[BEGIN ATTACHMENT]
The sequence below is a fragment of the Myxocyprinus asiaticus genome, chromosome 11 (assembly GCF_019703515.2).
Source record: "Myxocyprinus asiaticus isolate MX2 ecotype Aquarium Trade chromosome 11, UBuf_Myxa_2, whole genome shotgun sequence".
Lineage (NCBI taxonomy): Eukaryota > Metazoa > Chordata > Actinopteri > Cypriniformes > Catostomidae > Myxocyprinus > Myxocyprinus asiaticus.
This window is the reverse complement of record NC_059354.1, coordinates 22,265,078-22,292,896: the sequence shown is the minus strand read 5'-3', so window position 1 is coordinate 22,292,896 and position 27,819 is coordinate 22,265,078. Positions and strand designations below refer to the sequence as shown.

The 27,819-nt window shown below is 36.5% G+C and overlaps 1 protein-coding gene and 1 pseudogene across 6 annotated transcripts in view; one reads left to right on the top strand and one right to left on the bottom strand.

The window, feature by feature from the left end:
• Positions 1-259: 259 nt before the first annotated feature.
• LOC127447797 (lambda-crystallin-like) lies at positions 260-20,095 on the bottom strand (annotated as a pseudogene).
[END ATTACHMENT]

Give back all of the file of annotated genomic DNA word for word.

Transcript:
The sequence below is a fragment of the Myxocyprinus asiaticus genome, chromosome 11 (assembly GCF_019703515.2).
Source record: "Myxocyprinus asiaticus isolate MX2 ecotype Aquarium Trade chromosome 11, UBuf_Myxa_2, whole genome shotgun sequence".
Lineage (NCBI taxonomy): Eukaryota > Metazoa > Chordata > Actinopteri > Cypriniformes > Catostomidae > Myxocyprinus > Myxocyprinus asiaticus.
This window is the reverse complement of record NC_059354.1, coordinates 22,265,078-22,292,896: the sequence shown is the minus strand read 5'-3', so window position 1 is coordinate 22,292,896 and position 27,819 is coordinate 22,265,078. Positions and strand designations below refer to the sequence as shown.

The 27,819-nt window shown below is 36.5% G+C and overlaps 1 protein-coding gene and 1 pseudogene across 6 annotated transcripts in view; one reads left to right on the top strand and one right to left on the bottom strand.

The window, feature by feature from the left end:
• Positions 1-259: 259 nt before the first annotated feature.
• LOC127447797 (lambda-crystallin-like) lies at positions 260-20,095 on the bottom strand (annotated as a pseudogene).